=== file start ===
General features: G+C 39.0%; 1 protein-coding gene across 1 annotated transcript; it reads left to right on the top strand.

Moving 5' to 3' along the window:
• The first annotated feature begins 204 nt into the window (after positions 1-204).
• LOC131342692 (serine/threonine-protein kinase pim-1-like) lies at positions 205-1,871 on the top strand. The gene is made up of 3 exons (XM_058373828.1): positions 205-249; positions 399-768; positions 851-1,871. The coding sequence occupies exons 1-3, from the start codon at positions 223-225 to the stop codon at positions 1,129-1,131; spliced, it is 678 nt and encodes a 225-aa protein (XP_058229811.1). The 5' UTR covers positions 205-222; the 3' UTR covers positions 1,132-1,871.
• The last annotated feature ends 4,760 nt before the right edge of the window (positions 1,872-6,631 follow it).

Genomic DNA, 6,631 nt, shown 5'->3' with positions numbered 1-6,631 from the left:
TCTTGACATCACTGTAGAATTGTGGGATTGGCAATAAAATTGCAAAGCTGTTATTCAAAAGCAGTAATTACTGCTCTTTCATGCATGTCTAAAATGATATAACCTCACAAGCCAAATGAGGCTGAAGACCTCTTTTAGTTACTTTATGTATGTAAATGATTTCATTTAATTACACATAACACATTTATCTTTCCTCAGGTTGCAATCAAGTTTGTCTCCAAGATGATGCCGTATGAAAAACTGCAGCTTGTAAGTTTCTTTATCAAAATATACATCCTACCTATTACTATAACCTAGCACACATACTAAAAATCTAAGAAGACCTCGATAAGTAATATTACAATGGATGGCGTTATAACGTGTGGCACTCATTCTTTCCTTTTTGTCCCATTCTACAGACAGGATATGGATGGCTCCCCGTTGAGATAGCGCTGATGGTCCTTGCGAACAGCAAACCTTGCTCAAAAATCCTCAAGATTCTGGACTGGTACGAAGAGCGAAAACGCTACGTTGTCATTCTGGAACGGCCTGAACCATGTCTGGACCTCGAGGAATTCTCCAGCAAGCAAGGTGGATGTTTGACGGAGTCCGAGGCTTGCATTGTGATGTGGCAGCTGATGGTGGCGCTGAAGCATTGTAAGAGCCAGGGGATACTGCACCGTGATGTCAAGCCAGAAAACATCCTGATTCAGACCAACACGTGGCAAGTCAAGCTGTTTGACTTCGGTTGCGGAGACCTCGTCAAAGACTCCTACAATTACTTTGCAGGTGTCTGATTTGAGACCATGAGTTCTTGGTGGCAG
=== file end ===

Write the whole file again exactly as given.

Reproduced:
General features: G+C 39.0%; 1 protein-coding gene across 1 annotated transcript; it reads left to right on the top strand.

Moving 5' to 3' along the window:
• The first annotated feature begins 204 nt into the window (after positions 1-204).
• LOC131342692 (serine/threonine-protein kinase pim-1-like) lies at positions 205-1,871 on the top strand. The gene is made up of 3 exons (XM_058373828.1): positions 205-249; positions 399-768; positions 851-1,871. The coding sequence occupies exons 1-3, from the start codon at positions 223-225 to the stop codon at positions 1,129-1,131; spliced, it is 678 nt and encodes a 225-aa protein (XP_058229811.1). The 5' UTR covers positions 205-222; the 3' UTR covers positions 1,132-1,871.
• The last annotated feature ends 4,760 nt before the right edge of the window (positions 1,872-6,631 follow it).

Genomic DNA, 6,631 nt, shown 5'->3' with positions numbered 1-6,631 from the left:
TCTTGACATCACTGTAGAATTGTGGGATTGGCAATAAAATTGCAAAGCTGTTATTCAAAAGCAGTAATTACTGCTCTTTCATGCATGTCTAAAATGATATAACCTCACAAGCCAAATGAGGCTGAAGACCTCTTTTAGTTACTTTATGTATGTAAATGATTTCATTTAATTACACATAACACATTTATCTTTCCTCAGGTTGCAATCAAGTTTGTCTCCAAGATGATGCCGTATGAAAAACTGCAGCTTGTAAGTTTCTTTATCAAAATATACATCCTACCTATTACTATAACCTAGCACACATACTAAAAATCTAAGAAGACCTCGATAAGTAATATTACAATGGATGGCGTTATAACGTGTGGCACTCATTCTTTCCTTTTTGTCCCATTCTACAGACAGGATATGGATGGCTCCCCGTTGAGATAGCGCTGATGGTCCTTGCGAACAGCAAACCTTGCTCAAAAATCCTCAAGATTCTGGACTGGTACGAAGAGCGAAAACGCTACGTTGTCATTCTGGAACGGCCTGAACCATGTCTGGACCTCGAGGAATTCTCCAGCAAGCAAGGTGGATGTTTGACGGAGTCCGAGGCTTGCATTGTGATGTGGCAGCTGATGGTGGCGCTGAAGCATTGTAAGAGCCAGGGGATACTGCACCGTGATGTCAAGCCAGAAAACATCCTGATTCAGACCAACACGTGGCAAGTCAAGCTGTTTGACTTCGGTTGCGGAGACCTCGTCAAAGACTCCTACAATTACTTTGCAGGTGTCTGATTTGAGACCATGAGTTCTTGGTGGCAG